One example would be a Grilled Pork Chop with Cherry Sauce. The majority of the nation’s cherries are grown in and around Lodi. Cherries pair beautifully with Zinfandel, which is often served with grilled meats. How would you combine these ingredients? A creative home chef might top a grilled pork chop with a Zinfandel-spiked cherry sauce. Keep things local and pair with an Old-Vine Zinfandel or Cinsault.
To the east of Lodi, near the foothills of the Sierra Nevada mountains, you’ll find Placerville – the heart of the Mother Lode. The Gold Rush played a pivotal role in California history, spurring a population boom and paving the way to statehood. In 1848, gold was first found at John Sutter’s mill. Granted, this was not the first time that gold had been struck in what is now known as “The Golden State”. Rumors of gold in the hills had swirled for years. John Sutter tried to keep his discovery on the down low, but word traveled fast. By March of 1848, a San Francisco paper had spilled the tea on Sutter’s find. Almost immediately, people flocked to Placerville to find their fortune. It was a dangerous journey and many would-be miners never made it to the Golden State. Of those who did, only a few were richly rewarded.
Early California was a wild, lawless place. Some of the men who flocked to Placerville in search of gold sought to find riches through more devious methods. Often, miners were robbed or even killed for their gold. After three back-to-back murders, local residents had had enough. All three defendants were found guilty and a jury decided to hang the lot of them. Placerville, consequently, became known as Hangtown.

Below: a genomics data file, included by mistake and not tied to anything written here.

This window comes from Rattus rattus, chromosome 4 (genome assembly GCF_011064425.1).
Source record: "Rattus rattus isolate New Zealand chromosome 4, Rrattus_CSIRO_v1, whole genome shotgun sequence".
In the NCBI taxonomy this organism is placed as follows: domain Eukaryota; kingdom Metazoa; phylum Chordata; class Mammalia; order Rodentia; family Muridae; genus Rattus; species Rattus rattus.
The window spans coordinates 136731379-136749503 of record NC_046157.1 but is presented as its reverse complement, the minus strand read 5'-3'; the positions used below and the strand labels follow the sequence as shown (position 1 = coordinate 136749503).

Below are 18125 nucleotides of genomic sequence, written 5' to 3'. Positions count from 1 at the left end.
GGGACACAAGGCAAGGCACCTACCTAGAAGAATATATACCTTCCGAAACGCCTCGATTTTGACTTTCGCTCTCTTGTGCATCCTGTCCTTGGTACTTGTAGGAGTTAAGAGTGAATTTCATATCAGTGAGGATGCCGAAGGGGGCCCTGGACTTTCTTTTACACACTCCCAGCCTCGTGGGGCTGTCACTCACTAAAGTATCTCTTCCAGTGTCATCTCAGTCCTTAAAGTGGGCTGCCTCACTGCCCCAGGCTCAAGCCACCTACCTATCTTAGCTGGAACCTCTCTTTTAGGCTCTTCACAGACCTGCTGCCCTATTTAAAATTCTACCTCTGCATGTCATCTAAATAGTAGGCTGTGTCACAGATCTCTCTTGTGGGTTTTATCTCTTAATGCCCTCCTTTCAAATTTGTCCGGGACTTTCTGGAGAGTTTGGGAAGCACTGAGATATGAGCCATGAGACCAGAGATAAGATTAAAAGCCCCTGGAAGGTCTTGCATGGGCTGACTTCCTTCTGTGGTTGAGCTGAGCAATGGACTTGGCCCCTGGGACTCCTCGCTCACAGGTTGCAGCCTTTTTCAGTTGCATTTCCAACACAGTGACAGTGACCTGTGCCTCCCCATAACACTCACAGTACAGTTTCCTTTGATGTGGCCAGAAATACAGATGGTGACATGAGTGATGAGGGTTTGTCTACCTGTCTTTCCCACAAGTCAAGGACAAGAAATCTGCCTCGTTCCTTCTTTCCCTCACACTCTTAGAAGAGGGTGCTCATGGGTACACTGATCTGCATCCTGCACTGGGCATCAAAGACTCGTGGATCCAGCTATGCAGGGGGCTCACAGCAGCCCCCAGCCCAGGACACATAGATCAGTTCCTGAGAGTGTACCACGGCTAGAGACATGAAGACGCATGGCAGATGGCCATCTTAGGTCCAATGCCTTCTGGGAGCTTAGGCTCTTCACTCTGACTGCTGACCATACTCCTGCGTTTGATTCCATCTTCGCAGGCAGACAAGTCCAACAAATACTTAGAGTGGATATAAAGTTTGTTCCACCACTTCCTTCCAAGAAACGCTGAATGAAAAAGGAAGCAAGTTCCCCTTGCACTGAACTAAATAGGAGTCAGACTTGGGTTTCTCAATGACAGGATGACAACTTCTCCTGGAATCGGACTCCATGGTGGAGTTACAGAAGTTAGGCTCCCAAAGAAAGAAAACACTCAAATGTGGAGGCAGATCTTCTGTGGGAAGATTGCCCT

This gory tale sets the scene for another iconic California recipe – the Hangtown Fry. When one of those early prospectors struck it rich, he headed to a popular Hangtown restaurant to celebrate. The miner asked the chef to whip up the most extravagant meal he could think of. The most expensive ingredients that the chef had on hand were eggs, bacon, and oysters (which had to be shipped on ice from San Francisco, over 100 miles away). The chef quickly fried up the oysters and bacon and tossed them up into an omelet – now known as a Hangtown Fry. Try pairing an oyster omelet with Sauvignon Blanc or sparkling wine from the Sierra Foothills.
Recipe courtesy of CA Grown
If you head back down from the foothills towards the Central Valley, you’ll be treated to views of farmland for as far as the eye can see. Small towns dot the map, but in this region, farming reigns supreme. Fresno County, located near the center of California, is one of the leading agricultural producers in the state. While places like Napa and Sonoma may carry more clout in the wine world, around 75 percent of the state’s wine production actually takes place in the Central Valley. And winegrapes aren’t the only kind of grapes that the San Joaquin Valley grows in abundance. California as a whole is responsible for 98% of the Nation’s commercially grown table grapes – and the vast majority of those table grapes are grown in the Southern Central Valley.
For this reason, the Rosemary + Roasted Grape Wine Cocktail is the perfect reflection of this region. Jammy roasted grapes, woodsy rosemary, and bright fresh lemon mingle with the effervescent bubbles of sparkling wine. This refreshing wine cocktail may not be an iconic California recipe quite yet, but it should be.